سوموار، 31 جنوری، 2011
First Tunisia, now Egypt?
Non-representative governments that deny political oppositions a chance to develop inevitably foster the rose of religious fundamentalism. The mosque becomes the centre of the only organised opposition and this stimulates growth of Islamist ideologues.
By Dr Syed Mansoor Hussain
Whenever I think of autocrats who style themselves as ‘presidents for life’, I am reminded of an old joke. Bad enough that half of all marriages end in divorce, but then the other half end in death! Something similar is probably true of dictators. After years of ‘mistreatment’, many are finally ‘divorced’ by their ‘subjects’ and the rest eventually die in office.
Looking at what happened in Tunisia and is now happening in Egypt, one thing stands out that Africa is home to some of the longest ruling autocrats and dictators. Ben Ali of Tunisia had been around for more than a quarter of a century and Hosni Mubarak has ruled Egypt for close to 30 years. There are of course the two that have been around almost forever, Muammar Gaddafi of Libya and Robert Mugabe of Zimbabwe. The latter came pretty close to being ousted after recent elections but is still clinging on to power and will probably die in office. As far as Gaddafi is concerned, Allah knows best.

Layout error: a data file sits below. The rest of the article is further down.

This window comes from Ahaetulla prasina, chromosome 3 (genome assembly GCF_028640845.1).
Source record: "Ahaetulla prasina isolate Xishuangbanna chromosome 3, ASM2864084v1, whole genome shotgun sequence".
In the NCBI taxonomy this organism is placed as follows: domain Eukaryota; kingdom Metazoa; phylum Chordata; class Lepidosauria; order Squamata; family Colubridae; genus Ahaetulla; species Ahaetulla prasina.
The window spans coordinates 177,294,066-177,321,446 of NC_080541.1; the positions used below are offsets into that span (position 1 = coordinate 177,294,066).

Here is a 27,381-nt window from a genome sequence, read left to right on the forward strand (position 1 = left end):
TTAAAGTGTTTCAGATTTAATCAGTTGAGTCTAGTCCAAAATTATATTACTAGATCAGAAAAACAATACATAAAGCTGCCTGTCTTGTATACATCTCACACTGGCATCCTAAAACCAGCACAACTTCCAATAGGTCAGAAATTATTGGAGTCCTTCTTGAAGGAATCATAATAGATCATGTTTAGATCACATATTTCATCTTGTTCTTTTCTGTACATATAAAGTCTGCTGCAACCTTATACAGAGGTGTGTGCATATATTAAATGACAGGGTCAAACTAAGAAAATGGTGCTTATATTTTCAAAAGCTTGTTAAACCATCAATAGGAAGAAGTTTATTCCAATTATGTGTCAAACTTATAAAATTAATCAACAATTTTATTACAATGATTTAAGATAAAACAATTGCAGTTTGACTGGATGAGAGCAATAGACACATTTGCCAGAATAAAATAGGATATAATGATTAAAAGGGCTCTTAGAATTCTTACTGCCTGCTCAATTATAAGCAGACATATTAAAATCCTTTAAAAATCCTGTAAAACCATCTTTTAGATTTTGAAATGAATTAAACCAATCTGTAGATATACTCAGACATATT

It would seem to me that like medicines, leaders and dictators should also come with an expiry date and instructions saying ‘do not use after’ such and such time. Both Ben Ali of Tunisia and Mubarak of Egypt played an important role early on as rulers of their respective countries but eventually outlived their usefulness. In time all such autocrats develop a notion that only they can save their country from chaos and ruination. Sycophants that surround them and family members and supporters that feed at the trough of public largesse in their name encourage this exalted sense of self-importance.
If allowed to wield unlimited power, even the most devoted public ‘servant’ is eventually corrupted. Lord Acton’s famous observation that “power tends to corrupt and absolute power corrupts absolutely” comes into play in almost all cases. More importantly, aging autocrats start depending upon political repression and development of a personality cult to perpetuate their rule and in doing so create a web of nepotism and corruption that makes them increasingly unpopular among ordinary citizens. Most of them also aggressively suppress all political opposition.
Continued repression of political opposition creates a political vacuum that is eventually filled after the ouster of the ruling autocrat by any relatively organised group that can swing things its way. In Pakistan the agitation against Ayub Khan in 1968 led to another martial law and the eventual dismemberment of the country. The agitation against Bhutto a decade later did not bring his political opponents to power but gave us the horrible years of Ziaul Haq. In Iran the revolution against the Shah was eventually hijacked by the mullahs.